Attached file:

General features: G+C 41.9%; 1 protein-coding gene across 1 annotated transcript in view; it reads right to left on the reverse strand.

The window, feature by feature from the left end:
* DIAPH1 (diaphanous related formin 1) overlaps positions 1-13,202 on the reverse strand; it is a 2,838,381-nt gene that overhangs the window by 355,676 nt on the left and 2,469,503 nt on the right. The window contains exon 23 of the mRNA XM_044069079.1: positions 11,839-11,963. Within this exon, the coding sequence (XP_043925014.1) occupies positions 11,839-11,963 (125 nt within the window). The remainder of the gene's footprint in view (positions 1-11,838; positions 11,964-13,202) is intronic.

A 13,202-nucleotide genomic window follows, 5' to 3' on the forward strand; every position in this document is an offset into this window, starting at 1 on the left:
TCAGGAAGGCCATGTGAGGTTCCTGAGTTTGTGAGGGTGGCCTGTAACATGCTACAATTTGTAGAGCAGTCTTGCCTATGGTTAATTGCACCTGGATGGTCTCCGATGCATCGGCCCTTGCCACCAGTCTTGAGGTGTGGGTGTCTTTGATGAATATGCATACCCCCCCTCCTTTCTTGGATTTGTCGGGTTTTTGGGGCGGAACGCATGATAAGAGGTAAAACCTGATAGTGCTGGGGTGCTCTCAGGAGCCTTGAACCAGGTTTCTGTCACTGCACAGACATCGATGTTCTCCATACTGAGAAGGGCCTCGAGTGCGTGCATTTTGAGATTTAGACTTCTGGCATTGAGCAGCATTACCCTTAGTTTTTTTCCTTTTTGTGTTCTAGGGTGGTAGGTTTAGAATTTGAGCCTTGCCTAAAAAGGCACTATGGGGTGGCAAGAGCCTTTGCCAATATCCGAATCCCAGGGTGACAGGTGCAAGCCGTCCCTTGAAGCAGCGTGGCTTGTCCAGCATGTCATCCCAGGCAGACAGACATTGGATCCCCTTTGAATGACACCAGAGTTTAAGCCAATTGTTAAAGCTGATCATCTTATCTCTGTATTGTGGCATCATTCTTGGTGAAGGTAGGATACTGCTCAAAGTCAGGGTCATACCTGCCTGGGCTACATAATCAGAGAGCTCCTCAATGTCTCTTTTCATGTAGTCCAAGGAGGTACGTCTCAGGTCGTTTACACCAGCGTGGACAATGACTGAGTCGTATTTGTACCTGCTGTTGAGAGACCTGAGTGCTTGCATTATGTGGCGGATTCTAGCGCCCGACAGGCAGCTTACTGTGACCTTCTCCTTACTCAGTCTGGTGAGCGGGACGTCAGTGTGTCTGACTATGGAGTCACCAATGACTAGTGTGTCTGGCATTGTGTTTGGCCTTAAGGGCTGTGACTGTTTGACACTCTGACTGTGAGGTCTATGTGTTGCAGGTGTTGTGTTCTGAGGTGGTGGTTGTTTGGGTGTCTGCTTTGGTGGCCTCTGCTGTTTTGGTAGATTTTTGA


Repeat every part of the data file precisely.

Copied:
General features: G+C 41.9%; 1 protein-coding gene across 1 annotated transcript in view; it reads right to left on the reverse strand.

The window, feature by feature from the left end:
* DIAPH1 (diaphanous related formin 1) overlaps positions 1-13,202 on the reverse strand; it is a 2,838,381-nt gene that overhangs the window by 355,676 nt on the left and 2,469,503 nt on the right. The window contains exon 23 of the mRNA XM_044069079.1: positions 11,839-11,963. Within this exon, the coding sequence (XP_043925014.1) occupies positions 11,839-11,963 (125 nt within the window). The remainder of the gene's footprint in view (positions 1-11,838; positions 11,964-13,202) is intronic.

A 13,202-nucleotide genomic window follows, 5' to 3' on the forward strand; every position in this document is an offset into this window, starting at 1 on the left:
TCAGGAAGGCCATGTGAGGTTCCTGAGTTTGTGAGGGTGGCCTGTAACATGCTACAATTTGTAGAGCAGTCTTGCCTATGGTTAATTGCACCTGGATGGTCTCCGATGCATCGGCCCTTGCCACCAGTCTTGAGGTGTGGGTGTCTTTGATGAATATGCATACCCCCCCTCCTTTCTTGGATTTGTCGGGTTTTTGGGGCGGAACGCATGATAAGAGGTAAAACCTGATAGTGCTGGGGTGCTCTCAGGAGCCTTGAACCAGGTTTCTGTCACTGCACAGACATCGATGTTCTCCATACTGAGAAGGGCCTCGAGTGCGTGCATTTTGAGATTTAGACTTCTGGCATTGAGCAGCATTACCCTTAGTTTTTTTCCTTTTTGTGTTCTAGGGTGGTAGGTTTAGAATTTGAGCCTTGCCTAAAAAGGCACTATGGGGTGGCAAGAGCCTTTGCCAATATCCGAATCCCAGGGTGACAGGTGCAAGCCGTCCCTTGAAGCAGCGTGGCTTGTCCAGCATGTCATCCCAGGCAGACAGACATTGGATCCCCTTTGAATGACACCAGAGTTTAAGCCAATTGTTAAAGCTGATCATCTTATCTCTGTATTGTGGCATCATTCTTGGTGAAGGTAGGATACTGCTCAAAGTCAGGGTCATACCTGCCTGGGCTACATAATCAGAGAGCTCCTCAATGTCTCTTTTCATGTAGTCCAAGGAGGTACGTCTCAGGTCGTTTACACCAGCGTGGACAATGACTGAGTCGTATTTGTACCTGCTGTTGAGAGACCTGAGTGCTTGCATTATGTGGCGGATTCTAGCGCCCGACAGGCAGCTTACTGTGACCTTCTCCTTACTCAGTCTGGTGAGCGGGACGTCAGTGTGTCTGACTATGGAGTCACCAATGACTAGTGTGTCTGGCATTGTGTTTGGCCTTAAGGGCTGTGACTGTTTGACACTCTGACTGTGAGGTCTATGTGTTGCAGGTGTTGTGTTCTGAGGTGGTGGTTGTTTGGGTGTCTGCTTTGGTGGCCTCTGCTGTTTTGGTAGATTTTTGA